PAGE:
Girl Scouts Camp Wood Haven welcomed a different kind of camper this past summer, the likes of which the Girl Scouts of Eastern Pennsylvania had never had before as a member. As with all things trailblazing, no one was sure how it would work out.

Nobody except Summer Laurin, the 15-year-old Girl Scout from West Chester who led the lobbying effort to have her BFF join her in camp. In the end, her buddy, who goes by the name of Echo, fit in just fine. She even made the week better for some campers.

“Pretty much Echo was just another girl there,” Summer said.

Of course, none of the other girls brought chew toys with them.

Echo, with her brindle brown coat and flop-over ears, is Summer’s service dog in training. With the help of Main Line Deputy Dog, a Malvern-based nonprofit, the teen has been teaching the young American pit bull terrier mix how to help her cope with a host of issues, including anxiety and PTSD, that are rooted in trauma from earlier childhood experiences. (Service dogs can also be trained to summon assistance, wake their person from a nightmare, and interrupt self-harm.)

Earlier this year, her grandmother Harriet Laurin, with whom she lives and who adopted Summer when she was about 10 years old, was encouraging Summer to think about attending camp to stretch herself socially. Summer’s good friend Layla Nsereko also wanted to attend camp and asked Summer to go with her. Both girls love horses, and Wood Haven has an equestrian program.

Summer said she’d go — on one condition: She wanted to bring Echo with her.

“It was pretty much an ultimatum,” she said. “Echo is not just a cute dog I wanted to bring to camp. She helps me.”

So a Zoom conference was set up with Summer, Laurin, Camp Wood Haven director Ashley Booth, and some other Girl Scout leaders. Several conversations followed to discuss the logistics of having a service dog at camp.

But the bottom line — and what won over the Girl Scout leaders — was Summer’s drive to advocate for herself and her service dog, both by asking for what she needed and by being willing to explain how Echo provided assistance.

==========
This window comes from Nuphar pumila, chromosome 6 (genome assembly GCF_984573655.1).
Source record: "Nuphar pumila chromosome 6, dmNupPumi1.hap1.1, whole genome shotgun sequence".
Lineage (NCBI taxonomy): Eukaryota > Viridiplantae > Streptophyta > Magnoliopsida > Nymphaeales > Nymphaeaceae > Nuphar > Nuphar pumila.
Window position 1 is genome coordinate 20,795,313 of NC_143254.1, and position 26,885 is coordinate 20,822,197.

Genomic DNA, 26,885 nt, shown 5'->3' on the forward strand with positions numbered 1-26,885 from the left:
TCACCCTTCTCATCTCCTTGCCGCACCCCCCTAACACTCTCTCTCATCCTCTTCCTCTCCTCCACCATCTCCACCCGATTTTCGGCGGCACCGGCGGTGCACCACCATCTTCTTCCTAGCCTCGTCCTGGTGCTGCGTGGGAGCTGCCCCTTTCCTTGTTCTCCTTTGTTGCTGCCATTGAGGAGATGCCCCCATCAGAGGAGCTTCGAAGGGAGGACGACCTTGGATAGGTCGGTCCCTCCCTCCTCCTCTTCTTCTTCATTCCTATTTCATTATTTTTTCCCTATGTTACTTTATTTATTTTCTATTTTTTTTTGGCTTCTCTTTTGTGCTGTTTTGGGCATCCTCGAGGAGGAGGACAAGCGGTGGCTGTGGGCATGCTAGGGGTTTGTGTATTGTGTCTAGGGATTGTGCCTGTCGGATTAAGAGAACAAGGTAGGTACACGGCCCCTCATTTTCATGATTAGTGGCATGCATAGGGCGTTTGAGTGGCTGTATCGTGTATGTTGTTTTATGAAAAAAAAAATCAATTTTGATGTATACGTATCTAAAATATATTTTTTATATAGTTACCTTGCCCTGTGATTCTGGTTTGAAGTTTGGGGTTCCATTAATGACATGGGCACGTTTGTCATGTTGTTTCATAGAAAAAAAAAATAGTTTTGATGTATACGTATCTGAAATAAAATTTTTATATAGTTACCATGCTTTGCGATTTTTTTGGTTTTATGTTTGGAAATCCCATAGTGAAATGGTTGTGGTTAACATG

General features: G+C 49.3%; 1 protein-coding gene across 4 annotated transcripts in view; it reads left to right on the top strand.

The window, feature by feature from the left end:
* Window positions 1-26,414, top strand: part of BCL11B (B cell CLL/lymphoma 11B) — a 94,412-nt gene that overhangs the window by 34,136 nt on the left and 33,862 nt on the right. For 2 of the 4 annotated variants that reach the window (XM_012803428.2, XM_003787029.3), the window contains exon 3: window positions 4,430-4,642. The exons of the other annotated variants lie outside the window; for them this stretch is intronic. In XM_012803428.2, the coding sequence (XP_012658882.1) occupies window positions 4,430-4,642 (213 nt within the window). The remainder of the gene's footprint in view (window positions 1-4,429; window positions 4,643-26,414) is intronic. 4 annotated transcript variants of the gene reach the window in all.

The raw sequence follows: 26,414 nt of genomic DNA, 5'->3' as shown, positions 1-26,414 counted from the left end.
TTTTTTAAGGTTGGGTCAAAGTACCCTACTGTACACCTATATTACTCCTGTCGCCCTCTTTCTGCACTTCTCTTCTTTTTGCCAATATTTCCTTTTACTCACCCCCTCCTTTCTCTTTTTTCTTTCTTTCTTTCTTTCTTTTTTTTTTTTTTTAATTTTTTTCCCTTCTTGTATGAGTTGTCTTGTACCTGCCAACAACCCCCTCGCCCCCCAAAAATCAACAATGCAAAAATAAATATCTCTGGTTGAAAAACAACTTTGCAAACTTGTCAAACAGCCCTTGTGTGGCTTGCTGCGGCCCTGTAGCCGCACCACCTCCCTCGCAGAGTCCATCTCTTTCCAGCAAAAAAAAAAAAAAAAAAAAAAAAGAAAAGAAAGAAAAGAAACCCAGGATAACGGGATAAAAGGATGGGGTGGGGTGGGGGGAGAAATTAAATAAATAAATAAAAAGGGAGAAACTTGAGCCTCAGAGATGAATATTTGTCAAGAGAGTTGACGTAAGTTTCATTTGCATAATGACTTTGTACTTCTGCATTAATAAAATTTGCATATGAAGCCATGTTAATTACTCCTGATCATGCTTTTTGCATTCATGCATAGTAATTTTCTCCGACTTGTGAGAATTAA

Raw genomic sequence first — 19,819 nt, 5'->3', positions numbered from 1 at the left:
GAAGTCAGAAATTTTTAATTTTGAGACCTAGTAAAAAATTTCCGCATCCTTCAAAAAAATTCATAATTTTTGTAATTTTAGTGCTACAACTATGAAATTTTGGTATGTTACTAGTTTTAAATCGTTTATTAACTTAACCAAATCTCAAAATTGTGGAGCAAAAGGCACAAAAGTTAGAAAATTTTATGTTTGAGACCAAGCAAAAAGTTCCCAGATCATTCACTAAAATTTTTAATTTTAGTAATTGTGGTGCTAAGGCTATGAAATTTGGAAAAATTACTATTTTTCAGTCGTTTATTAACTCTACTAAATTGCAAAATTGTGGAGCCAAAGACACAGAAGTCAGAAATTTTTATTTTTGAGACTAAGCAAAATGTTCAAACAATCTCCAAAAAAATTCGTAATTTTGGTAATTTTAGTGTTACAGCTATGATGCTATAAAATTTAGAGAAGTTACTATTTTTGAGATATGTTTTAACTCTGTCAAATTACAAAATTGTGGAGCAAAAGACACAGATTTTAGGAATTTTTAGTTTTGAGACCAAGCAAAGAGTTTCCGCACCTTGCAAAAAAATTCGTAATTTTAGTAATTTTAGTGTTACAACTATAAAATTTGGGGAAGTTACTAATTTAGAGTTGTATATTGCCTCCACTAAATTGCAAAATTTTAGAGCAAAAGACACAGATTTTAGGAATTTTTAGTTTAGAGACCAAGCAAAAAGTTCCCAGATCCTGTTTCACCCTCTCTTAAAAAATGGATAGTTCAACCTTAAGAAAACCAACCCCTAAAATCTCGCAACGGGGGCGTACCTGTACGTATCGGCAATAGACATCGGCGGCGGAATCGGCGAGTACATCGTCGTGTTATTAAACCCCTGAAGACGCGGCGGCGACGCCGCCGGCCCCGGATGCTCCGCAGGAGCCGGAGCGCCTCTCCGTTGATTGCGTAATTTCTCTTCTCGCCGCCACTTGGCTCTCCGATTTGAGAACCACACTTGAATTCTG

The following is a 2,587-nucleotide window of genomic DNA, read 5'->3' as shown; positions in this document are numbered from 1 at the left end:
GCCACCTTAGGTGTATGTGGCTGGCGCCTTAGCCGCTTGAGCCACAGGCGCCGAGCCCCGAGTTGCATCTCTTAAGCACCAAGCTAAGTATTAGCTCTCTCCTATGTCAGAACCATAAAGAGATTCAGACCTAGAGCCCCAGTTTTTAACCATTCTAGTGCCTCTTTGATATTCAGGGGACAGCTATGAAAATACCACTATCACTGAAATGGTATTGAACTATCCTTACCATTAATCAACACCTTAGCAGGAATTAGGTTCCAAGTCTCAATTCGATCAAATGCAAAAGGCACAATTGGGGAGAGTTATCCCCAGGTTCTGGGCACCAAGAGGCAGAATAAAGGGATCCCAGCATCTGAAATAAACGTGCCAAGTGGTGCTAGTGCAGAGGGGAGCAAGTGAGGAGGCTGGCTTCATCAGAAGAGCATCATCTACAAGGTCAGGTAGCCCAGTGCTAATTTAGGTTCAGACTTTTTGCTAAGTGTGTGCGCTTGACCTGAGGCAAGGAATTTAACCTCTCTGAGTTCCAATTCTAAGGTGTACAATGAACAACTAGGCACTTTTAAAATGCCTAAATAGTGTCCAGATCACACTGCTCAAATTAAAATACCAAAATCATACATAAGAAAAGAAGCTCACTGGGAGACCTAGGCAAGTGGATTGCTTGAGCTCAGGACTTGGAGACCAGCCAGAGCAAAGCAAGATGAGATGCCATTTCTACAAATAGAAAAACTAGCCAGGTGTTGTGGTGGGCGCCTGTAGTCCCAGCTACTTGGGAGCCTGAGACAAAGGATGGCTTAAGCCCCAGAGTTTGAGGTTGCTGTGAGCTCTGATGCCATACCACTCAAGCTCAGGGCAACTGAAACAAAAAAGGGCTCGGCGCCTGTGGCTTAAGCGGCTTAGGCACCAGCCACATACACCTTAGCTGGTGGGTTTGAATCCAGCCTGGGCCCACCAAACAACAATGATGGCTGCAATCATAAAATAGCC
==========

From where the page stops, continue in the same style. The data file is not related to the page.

“This was really girl-led,” Booth said. “Summer embodies that courage, confidence, and character-building that we expect from our girls and want to help them develop. That really drove the ball home for us.”

Neither Summer nor Echo had an easy start in life.

Summer, a volunteer with the Brandywine Valley SPCA, met Echo in December 2020, when Echo, then a puppy, arrived as a rescue to the facility from a kill shelter down South. Summer had been wanting a service dog for a while, and Echo captured her interest right away.

“A lot of dogs are scared. They’re nervous, head down. Echo was just sitting in her kennel, playing with a toy, very alert and confident. That’s what you would look for in a service dog,” said Summer.

She asked the manager if she could foster Echo, at home.

“This dog learned ‘sit,’ ‘down,’ and her name that same night, which is pretty incredible,” said Summer, who already had a lot of experience with dogs. She’d been helping her grandmother train them since she was little, and she has done training herself since she was about 12. She even trained Lucy, another Brandywine Valley SPCA rescue, to be a therapy dog for young children.

Summer is a natural with animals, said her grandmother.

“She has always felt comfortable around dogs because she’ll tell you herself dogs had never failed her, dogs had never let her down, and dogs never lie,” Laurin said. “Unfortunately, everyone who has been in her life has let her down in some way.”

“I had a lot of negative experiences with adults and not really a stable life,” Summer explained. “That created the issues I have now.”

(While living in a previous parental home, Summer suffered abuse and neglect by other adults in her life, said Laurin. She was removed from the home by the Delaware County Office of Children and Youth Services and was placed with her grandmother.)